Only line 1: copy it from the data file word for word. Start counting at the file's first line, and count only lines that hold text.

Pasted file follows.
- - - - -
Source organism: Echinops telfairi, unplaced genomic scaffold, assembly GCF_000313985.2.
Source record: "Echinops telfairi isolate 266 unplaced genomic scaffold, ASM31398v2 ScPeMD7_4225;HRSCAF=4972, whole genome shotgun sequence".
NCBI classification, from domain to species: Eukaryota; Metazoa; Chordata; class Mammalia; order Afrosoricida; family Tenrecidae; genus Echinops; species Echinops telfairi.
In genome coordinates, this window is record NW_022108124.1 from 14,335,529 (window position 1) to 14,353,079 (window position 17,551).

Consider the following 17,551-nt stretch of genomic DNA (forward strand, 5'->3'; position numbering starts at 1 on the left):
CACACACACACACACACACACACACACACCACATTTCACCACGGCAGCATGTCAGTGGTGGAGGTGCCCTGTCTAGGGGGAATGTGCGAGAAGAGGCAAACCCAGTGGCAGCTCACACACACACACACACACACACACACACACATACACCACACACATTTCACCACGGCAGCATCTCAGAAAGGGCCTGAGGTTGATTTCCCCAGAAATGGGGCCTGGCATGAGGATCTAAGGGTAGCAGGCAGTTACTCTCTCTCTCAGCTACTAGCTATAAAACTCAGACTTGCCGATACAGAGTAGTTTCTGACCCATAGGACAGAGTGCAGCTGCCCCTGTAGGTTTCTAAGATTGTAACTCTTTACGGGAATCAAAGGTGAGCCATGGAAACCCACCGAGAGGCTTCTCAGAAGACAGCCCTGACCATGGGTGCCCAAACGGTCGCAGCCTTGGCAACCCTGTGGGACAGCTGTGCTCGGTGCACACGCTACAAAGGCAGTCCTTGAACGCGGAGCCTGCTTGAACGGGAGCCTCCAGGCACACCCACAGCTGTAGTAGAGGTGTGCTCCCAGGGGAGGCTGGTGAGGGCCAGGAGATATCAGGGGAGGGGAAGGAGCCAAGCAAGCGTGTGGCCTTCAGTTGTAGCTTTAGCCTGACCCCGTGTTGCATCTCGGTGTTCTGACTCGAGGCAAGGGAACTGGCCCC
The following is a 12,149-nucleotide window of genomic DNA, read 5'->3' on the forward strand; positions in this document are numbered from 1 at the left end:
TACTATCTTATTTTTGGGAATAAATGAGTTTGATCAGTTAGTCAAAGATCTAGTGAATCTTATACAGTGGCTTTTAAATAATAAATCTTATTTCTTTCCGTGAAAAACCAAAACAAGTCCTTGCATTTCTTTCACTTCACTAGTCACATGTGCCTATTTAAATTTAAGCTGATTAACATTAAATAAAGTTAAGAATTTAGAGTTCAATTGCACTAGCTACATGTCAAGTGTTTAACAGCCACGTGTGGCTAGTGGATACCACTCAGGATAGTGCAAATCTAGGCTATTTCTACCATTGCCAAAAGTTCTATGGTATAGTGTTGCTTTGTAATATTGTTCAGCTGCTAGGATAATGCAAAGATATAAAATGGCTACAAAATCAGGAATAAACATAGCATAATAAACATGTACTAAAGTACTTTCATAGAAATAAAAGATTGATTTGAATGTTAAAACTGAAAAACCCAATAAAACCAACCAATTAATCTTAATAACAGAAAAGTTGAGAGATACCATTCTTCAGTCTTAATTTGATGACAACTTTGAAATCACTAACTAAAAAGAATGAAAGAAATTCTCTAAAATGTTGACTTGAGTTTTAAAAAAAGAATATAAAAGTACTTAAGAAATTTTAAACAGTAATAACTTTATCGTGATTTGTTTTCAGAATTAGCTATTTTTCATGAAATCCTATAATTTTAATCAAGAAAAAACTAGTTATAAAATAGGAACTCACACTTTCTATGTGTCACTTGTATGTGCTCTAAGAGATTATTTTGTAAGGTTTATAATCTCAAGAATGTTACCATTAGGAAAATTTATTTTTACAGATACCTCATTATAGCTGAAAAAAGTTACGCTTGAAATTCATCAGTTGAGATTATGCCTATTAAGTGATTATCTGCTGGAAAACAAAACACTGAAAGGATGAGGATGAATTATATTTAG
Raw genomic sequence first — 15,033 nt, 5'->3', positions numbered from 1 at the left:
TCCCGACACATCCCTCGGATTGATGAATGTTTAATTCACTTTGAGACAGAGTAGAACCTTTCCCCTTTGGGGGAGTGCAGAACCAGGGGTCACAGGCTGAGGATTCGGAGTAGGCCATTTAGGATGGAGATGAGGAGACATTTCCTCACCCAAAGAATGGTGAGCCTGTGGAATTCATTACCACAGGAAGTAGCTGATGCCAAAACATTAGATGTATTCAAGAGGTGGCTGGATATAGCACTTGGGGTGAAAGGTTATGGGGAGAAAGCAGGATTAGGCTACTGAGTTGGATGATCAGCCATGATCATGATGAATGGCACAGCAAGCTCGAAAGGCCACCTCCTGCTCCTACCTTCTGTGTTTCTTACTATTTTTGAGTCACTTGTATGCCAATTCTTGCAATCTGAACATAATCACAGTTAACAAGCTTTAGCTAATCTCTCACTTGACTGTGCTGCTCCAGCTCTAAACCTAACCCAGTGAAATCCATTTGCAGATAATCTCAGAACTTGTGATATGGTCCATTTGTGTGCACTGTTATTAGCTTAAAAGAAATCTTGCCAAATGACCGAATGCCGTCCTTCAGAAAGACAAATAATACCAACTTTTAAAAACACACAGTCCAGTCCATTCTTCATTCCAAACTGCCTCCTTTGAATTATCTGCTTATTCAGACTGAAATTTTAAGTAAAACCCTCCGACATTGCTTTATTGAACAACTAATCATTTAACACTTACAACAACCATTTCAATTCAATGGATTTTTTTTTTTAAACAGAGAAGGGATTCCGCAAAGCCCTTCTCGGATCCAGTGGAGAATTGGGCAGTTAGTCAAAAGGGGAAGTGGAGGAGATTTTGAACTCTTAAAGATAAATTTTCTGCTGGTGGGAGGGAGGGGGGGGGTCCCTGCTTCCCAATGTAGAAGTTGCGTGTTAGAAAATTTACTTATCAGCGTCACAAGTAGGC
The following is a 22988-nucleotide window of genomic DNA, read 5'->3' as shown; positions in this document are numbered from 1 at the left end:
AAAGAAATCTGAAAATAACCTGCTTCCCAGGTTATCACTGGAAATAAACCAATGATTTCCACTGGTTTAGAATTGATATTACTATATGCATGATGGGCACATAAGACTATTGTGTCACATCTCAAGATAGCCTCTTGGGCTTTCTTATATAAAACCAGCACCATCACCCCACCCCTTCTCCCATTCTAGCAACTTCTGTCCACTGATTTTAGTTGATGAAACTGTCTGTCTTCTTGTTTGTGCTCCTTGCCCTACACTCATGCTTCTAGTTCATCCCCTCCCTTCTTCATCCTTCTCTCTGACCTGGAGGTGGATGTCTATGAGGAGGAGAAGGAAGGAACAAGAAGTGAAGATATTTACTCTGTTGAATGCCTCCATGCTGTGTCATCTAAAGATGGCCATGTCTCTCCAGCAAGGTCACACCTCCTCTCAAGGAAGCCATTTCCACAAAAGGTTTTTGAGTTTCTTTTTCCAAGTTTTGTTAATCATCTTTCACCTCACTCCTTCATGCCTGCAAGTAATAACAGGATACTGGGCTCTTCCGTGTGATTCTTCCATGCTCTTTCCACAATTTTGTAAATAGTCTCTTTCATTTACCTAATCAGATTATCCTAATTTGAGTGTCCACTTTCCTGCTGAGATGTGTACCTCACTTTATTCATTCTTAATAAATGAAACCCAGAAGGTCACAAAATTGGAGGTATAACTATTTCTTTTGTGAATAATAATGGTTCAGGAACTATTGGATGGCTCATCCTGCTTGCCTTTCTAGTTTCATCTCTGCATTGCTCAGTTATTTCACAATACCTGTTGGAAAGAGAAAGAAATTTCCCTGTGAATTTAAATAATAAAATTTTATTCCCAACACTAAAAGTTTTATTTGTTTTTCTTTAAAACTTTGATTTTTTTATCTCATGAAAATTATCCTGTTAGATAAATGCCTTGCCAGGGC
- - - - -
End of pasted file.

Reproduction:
Source organism: Echinops telfairi, unplaced genomic scaffold, assembly GCF_000313985.2.